sour

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See also: sour-

English[edit]

Alternative forms[edit]

Etymology[edit]

From Middle English sour, from Old English sūr (sour), from Proto-West Germanic *sūr, from Proto-Germanic *sūraz (sour), from Proto-Indo-European *súHros (sour).

Cognate with West Frisian soer, Dutch zuur (sour), Low German suur, German sauer (sour), Danish, Swedish and Norwegian sur, French sur (sour), Faroese súrur (sour), Icelandic súr (sour, bitter).

Pronunciation[edit]

Adjective[edit]

sour (comparative sourer, superlative sourest)

  1. Having an acidic, sharp or tangy taste.
    Lemons have a sour taste.
  2. Made rancid by fermentation, etc.
    Don't drink that milk; it's turned sour.
  3. Tasting or smelling rancid.
    His sour breath makes it unpleasing to talk to him.
  4. (of a person's character) Peevish or bad-tempered.
    He gave me a sour look.
  5. (of soil) Excessively acidic and thus infertile.
    sour land
    a sour marsh
  6. (of petroleum) Containing excess sulfur.
    sour gas smells like rotten eggs
  7. Unfortunate or unfavorable.
  8. (music) Off-pitch, out of tune.
    • 2010, Aniruddh D. Patel, Music, Language, and the Brain, page 201:
      Unlike what the name implies, there is nothing inherently wrong with a sour note: It is perfectly well-tuned note that would sound normal in another context (and which presumably would not sound sour to someone unfamiliar with tonal music).

Antonyms[edit]

Derived terms[edit]

Translations[edit]

The translations below need to be checked and inserted above into the appropriate translation tables. See instructions at Wiktionary:Entry layout § Translations.

Noun[edit]

sour (countable and uncountable, plural sours)

  1. The sensation of a sour taste.
    (Can we add an example for this sense?)
  2. A drink made with whiskey, lemon or lime juice and sugar.
    (Can we add an example for this sense?)
  3. (by extension) Any cocktail containing lemon or lime juice.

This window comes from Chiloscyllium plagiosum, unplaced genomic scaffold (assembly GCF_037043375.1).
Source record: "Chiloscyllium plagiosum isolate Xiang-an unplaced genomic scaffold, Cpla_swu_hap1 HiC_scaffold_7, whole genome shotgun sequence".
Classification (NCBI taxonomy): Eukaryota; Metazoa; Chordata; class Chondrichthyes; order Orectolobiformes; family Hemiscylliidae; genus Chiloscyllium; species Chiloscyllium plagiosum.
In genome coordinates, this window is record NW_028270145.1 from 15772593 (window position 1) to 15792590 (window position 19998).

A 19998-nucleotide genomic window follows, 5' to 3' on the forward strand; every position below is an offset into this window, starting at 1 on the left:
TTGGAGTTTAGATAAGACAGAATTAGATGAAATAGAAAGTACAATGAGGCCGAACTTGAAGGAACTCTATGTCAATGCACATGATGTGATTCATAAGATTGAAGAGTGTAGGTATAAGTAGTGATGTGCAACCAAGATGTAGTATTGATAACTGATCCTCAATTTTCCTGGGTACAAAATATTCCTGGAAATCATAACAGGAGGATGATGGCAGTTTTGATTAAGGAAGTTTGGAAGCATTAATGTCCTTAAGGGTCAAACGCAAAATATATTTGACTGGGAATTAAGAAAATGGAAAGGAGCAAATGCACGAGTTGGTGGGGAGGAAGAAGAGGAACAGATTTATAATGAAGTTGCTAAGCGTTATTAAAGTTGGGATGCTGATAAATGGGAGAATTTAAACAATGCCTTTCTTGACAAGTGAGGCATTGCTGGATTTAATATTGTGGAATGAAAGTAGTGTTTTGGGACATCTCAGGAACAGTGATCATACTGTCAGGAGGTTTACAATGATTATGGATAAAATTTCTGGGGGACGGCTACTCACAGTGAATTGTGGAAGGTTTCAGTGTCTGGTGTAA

4. A sour or acid substance; whatever produces a painful effect.
  5. The acidic solution used in souring fabric.

Derived terms[edit]

Translations[edit]

Verb[edit]

sour (third-person singular simple present sours, present participle souring, simple past and past participle soured)

  1. (transitive) To make sour.
    Too much lemon juice will sour the recipe.
  2. (intransitive) To become sour.
  3. (transitive) To spoil or mar; to make disenchanted.
  4. (intransitive) To become disenchanted.
    We broke up after our relationship soured.
  5. (transitive) To make (soil) cold and unproductive.
    • 1832, Joseph Harrison, Sir Joseph Paxton, The Horticultural Register, page 396:
      stagnant water , which tends to sour the soil
  6. To macerate (lime) and render it fit for plaster or mortar.
  7. (transitive) To process (fabric) after bleaching, using hydrochloric acid or sulphuric acid to wash out the lime.

Derived terms[edit]

Translations[edit]

Anagrams[edit]


French[edit]

Adjective[edit]

sour (feminine soure, masculine plural sours, feminine plural soures)

  1. (nonstandard) Alternative form of sûr

Preposition[edit]

sour

  1. (nonstandard) Alternative form of sur

Middle English[edit]

Etymology 1[edit]

From Old English sūr.

Alternative forms[edit]

Pronunciation[edit]

Adjective[edit]

sour

  1. sour, acidic, bitter
  2. foul-smelling, rancid
  3. fermented, curdled
  4. unpleasant, unattractive
Derived terms[edit]
Descendants[edit]
  • English: sour
  • Scots: sour

Etymology 2[edit]

From Old French essorer.

Verb[edit]

sour

  1. Alternative form of soren (to soar)

Romansch[edit]

Alternative forms[edit]

  • (Rumantsch Grischun, Sursilvan, Sutsilvan, Surmiran) sora

Etymology[edit]

From Latin soror.

Noun[edit]

sour f (plural sours)

  1. (Puter, Vallader) sister

Coordinate terms[edit]

  • (in terms of gender):
    • (Rumantsch Grischun, Sursilvan, Sutsilvan, Surmiran, Vallader) frar
    • (Puter) frer